Panel outlines photographers' First Amendment rights
October 29, 2013 | By Jim McCaskill | firstname.lastname@example.org
Photo journalists are fully protected by the First Amendment, but their rights are not absolute, photographers, police and lawyers explained Oct. 23 at a National Press Club panel sponsored by the Club's Photography Committee and the National Press Photographers Association as party of Free Speech Week.
"Photography is not a crime," moderator Mickey H. Osterreicher, general counsel for the National Press Photographers Association, said.
"Photography is a First Amendment right" attorney Robert Corn-Revere, a partner with the law firm, Davis Wright Tremaine, said. Corn-Revere, who specializes in free-speech cases, said courts have ruled "gathering information is part of the news process."
Osterreicher opened the discussion with videos and still photos showing police trying to stop photographers and, in some cases, arresting them. In the aftermath, Osterreicher explained, government agencies have paid damages to photographers for wrongful arrest and denying their civil rights.
Panelist Timothy D. Mygatt, a special counsel at the Justice Department's Civil Rights Division, said many police departments don’t have policies for handling photographers or those shooting video, and they struggle with how to respond.
"it’s crucial that police policies ensure the Constitution is upheld," Mygatt said.
Mannie Garcia, award-winning photojournalist and panel member, said, photojournalists must balance rights and responsibilities.
"I have the right to record in public, but I have a responsibility as well," he said. "You need to know your responsibility to yourself and colleagues. Don't interfere with police investigations. Step back, give them their space."
Montgomery County police arrested Garcia on June 16, 2011 as he was taking photos of two policemen arresting two young men. Garcia said he was about 150 feet away and moving. He told the police officer who stopped him that he was a member of the media, but the office placed him under arrest.
Garcia was found not guilty of all of the charges, and he’s now suing Montgomery County in federal court, arguing that county police violated his rights under the First, Fourth, and Fourteenth Amendments. Corn-Revere, who’s representing Garcia, said the U.S. Justice Department has filed a Statement of Interest in this case.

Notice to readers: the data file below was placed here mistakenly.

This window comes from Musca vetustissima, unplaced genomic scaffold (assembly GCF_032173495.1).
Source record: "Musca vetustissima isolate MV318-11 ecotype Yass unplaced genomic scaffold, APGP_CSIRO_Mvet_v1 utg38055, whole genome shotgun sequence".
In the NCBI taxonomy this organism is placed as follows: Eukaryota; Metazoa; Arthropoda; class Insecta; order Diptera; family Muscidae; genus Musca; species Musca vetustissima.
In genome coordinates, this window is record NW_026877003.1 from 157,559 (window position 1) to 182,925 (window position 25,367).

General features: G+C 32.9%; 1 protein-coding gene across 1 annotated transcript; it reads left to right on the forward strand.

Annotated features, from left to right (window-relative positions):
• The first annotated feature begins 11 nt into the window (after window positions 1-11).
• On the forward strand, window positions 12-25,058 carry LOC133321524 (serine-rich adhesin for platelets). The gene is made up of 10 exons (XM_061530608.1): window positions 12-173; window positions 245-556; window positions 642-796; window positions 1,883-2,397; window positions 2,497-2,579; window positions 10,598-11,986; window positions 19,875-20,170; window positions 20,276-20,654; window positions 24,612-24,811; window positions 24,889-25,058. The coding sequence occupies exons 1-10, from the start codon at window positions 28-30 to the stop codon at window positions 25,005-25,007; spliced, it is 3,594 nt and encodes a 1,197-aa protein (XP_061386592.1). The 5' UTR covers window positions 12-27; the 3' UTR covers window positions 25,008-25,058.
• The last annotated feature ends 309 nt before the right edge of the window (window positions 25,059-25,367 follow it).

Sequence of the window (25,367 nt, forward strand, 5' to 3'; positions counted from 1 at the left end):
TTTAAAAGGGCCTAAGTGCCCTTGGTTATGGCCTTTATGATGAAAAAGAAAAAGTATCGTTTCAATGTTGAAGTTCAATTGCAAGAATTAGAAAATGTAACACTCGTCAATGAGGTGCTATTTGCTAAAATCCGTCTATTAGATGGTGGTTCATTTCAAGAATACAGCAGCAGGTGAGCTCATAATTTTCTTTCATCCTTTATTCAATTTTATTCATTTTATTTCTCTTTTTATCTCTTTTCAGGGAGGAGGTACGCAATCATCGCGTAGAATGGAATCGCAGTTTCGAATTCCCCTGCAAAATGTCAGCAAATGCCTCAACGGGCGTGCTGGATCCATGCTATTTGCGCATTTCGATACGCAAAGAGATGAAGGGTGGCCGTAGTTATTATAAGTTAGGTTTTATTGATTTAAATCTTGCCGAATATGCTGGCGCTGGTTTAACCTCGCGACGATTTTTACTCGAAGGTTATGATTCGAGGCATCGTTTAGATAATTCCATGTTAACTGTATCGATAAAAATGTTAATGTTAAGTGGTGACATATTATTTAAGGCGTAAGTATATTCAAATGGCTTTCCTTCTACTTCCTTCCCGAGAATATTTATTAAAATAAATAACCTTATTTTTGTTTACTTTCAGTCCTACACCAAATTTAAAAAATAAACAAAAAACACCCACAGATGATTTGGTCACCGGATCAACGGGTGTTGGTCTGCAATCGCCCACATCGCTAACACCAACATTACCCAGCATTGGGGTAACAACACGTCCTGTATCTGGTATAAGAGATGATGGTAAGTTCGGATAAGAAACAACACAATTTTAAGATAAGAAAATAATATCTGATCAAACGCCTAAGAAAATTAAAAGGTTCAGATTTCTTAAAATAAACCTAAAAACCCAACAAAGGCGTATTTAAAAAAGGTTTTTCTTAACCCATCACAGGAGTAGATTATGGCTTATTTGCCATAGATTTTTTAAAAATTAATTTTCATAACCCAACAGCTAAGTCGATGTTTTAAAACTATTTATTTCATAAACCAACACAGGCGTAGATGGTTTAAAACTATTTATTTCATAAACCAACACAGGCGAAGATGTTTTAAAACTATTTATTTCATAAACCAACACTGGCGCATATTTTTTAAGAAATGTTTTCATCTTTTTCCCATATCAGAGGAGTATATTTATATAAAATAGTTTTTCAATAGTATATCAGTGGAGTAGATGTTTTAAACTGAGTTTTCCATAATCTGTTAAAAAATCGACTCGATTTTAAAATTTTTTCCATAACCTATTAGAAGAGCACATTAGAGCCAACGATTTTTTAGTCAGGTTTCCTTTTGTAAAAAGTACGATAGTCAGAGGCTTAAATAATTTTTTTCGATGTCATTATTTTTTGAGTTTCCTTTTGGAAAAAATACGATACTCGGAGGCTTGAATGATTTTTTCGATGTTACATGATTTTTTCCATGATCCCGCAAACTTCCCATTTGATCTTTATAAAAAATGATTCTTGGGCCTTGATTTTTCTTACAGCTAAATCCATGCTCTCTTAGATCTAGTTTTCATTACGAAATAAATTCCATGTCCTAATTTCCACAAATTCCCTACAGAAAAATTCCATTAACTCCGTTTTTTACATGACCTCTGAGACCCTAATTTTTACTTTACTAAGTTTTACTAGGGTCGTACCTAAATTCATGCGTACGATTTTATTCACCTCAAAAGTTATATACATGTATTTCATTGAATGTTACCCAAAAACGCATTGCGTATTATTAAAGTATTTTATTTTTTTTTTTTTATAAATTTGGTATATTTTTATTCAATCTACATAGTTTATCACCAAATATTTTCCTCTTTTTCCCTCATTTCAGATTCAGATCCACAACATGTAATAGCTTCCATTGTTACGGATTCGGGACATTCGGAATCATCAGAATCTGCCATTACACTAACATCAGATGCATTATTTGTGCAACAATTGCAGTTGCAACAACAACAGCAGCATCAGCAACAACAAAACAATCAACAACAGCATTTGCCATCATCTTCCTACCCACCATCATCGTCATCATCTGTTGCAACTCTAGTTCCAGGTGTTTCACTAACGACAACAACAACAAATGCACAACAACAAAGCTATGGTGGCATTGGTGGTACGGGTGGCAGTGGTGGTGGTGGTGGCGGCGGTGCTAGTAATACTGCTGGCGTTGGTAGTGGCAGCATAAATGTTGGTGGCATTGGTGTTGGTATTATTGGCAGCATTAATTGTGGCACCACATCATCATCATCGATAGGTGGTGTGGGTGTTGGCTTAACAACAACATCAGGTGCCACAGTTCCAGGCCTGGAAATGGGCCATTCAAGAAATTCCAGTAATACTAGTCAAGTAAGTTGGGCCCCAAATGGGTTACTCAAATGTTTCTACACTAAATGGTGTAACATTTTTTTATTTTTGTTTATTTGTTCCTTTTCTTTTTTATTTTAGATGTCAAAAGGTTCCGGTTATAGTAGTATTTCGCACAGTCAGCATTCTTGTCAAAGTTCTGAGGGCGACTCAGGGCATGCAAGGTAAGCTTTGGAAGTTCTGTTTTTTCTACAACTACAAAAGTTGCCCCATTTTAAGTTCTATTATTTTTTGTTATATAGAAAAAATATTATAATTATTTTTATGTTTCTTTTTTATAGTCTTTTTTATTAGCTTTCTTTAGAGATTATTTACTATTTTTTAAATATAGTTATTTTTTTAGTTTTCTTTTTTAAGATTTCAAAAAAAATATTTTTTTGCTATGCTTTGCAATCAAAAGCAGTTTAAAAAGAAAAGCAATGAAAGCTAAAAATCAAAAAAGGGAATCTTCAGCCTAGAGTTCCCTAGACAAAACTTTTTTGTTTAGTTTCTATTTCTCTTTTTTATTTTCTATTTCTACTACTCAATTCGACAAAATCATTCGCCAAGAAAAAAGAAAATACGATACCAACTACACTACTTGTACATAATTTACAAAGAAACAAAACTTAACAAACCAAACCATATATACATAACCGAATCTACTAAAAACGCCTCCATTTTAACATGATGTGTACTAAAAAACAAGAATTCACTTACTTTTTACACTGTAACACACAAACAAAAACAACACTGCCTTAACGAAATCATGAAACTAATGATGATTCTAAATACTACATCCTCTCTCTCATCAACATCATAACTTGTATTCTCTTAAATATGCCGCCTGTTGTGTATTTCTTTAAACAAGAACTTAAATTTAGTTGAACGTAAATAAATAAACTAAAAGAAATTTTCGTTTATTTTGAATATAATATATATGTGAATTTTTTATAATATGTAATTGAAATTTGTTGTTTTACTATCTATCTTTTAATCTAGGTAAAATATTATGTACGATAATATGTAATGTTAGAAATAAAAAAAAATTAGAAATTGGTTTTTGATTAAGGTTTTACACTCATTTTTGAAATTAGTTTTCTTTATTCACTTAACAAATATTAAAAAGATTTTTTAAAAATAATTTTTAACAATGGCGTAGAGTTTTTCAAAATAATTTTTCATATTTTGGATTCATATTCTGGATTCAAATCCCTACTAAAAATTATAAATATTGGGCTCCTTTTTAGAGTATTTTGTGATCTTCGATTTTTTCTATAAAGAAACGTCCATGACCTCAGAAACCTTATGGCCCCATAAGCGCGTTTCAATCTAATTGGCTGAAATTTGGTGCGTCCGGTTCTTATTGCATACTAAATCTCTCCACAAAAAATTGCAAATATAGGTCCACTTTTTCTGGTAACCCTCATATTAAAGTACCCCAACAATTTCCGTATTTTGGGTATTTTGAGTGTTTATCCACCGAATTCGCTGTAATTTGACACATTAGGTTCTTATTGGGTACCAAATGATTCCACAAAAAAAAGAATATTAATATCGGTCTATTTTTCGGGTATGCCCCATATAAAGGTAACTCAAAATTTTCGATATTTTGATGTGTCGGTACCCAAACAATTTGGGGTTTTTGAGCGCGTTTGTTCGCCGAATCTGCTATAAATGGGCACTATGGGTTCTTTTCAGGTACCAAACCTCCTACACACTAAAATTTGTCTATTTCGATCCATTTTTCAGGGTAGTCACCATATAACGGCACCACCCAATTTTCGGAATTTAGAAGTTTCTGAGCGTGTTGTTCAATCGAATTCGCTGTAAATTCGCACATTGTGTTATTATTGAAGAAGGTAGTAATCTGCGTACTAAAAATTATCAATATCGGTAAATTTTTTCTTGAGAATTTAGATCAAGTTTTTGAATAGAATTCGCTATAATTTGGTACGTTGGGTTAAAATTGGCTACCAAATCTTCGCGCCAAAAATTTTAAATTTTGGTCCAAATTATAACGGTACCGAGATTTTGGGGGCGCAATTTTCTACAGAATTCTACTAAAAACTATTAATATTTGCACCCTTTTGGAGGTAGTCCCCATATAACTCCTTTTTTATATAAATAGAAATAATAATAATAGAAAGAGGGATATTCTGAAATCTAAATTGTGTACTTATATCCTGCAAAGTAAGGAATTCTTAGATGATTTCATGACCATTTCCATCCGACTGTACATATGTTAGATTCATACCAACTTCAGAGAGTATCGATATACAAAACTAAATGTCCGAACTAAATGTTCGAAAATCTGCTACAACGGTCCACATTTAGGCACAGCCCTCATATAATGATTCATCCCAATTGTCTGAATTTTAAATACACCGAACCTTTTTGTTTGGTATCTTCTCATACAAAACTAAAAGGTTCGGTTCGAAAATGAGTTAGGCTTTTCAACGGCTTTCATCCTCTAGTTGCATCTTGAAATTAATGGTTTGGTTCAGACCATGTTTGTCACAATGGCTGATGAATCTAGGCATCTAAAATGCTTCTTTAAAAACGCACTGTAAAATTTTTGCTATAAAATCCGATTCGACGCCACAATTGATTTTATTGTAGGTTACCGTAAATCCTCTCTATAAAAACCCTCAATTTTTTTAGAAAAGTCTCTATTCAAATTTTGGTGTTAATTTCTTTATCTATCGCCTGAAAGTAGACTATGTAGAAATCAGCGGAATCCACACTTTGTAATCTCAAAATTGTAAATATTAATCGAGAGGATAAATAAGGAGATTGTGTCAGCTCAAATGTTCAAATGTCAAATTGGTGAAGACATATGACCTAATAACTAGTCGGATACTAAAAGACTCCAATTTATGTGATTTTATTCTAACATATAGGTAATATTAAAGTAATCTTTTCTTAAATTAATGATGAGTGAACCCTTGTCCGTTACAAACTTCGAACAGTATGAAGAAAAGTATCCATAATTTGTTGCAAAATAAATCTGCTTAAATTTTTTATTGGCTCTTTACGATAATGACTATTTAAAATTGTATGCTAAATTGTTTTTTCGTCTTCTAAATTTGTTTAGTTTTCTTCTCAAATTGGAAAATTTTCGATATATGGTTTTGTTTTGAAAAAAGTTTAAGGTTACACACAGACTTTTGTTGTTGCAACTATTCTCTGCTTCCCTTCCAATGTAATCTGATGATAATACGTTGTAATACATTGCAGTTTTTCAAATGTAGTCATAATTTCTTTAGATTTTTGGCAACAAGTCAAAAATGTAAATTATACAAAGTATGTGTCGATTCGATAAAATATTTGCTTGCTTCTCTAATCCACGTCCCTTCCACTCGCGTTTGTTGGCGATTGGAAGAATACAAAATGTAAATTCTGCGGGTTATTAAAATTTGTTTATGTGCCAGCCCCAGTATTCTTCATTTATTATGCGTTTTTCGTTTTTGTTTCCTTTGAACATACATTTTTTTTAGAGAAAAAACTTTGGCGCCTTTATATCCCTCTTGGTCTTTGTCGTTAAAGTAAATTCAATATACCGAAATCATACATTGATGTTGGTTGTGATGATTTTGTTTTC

"Rights are not absolute," Corn-Revere said. "The First Amendment does not mean unfettered activities. The press can be subject to reasonable regulation such as in cases of crowd control. But, there are limits to regulation.”
The broadest First Amendment rights apply on public streets, parks and other areas defined by the courts as "public forums," Corn-Revere said. In such public forums, authorities can only impose restrictions related to time, place or manner. Other areas, such as military bases or other secure facilities, may have different rules.
Panel member Gwendolyn Crump, director of the communications office for the D.C. Metropolitan Police Department, said that in July 2012, D.C Police Chief Cathy Lanier issued a policy informing police officers that photographers may take pictures at crime scenes.
Sometimes a police officer will tell a photographer that he or she is violating the officer’s “right to privacy."
Crump said D.C. metro police are told they have no expectation of privacy on a public street.
Lanier "is determined that the Constitution be upheld,” Crump said.
Corn-Revere said police in Washington "lead the nation" on press freedom policies.
"There are great variations between police departments," Mygatt said. "Many small police forces do not have legal advisers."
The International Association of Chiefs of Police has published a model policy on photographers' rights that it encourages police departments nationwide to adopt.
"We have studied this model policy and believe it is the right way to approach this," Mygatt said.
Panel member J. David Ake, assistant Washington bureau chief for photography at The Associated Press,said he recalls a time when police welcomed photographers to crime scenes.
"I don't know when photographers became the enemy of police," Ake said. "At one time they liked being photographed. They liked being photographed carrying a child out of a burning building. They liked having their picture taken rescuing a cat. Great PR, law enforcement doing their job."
Crump said the Rodney King incident in 1991, when a bystander captured video of Los Angeles police beating King after a car chase, changed how police felt about being photographed. The video, shown worldwide, sparked riots.
"Rodney King was the watershed event," Mygatt said. The incident "changed people's minds about the police. It is not just the public with cameras. The police have cameras also in police cars, body cameras. It is going to be happening all over the place.”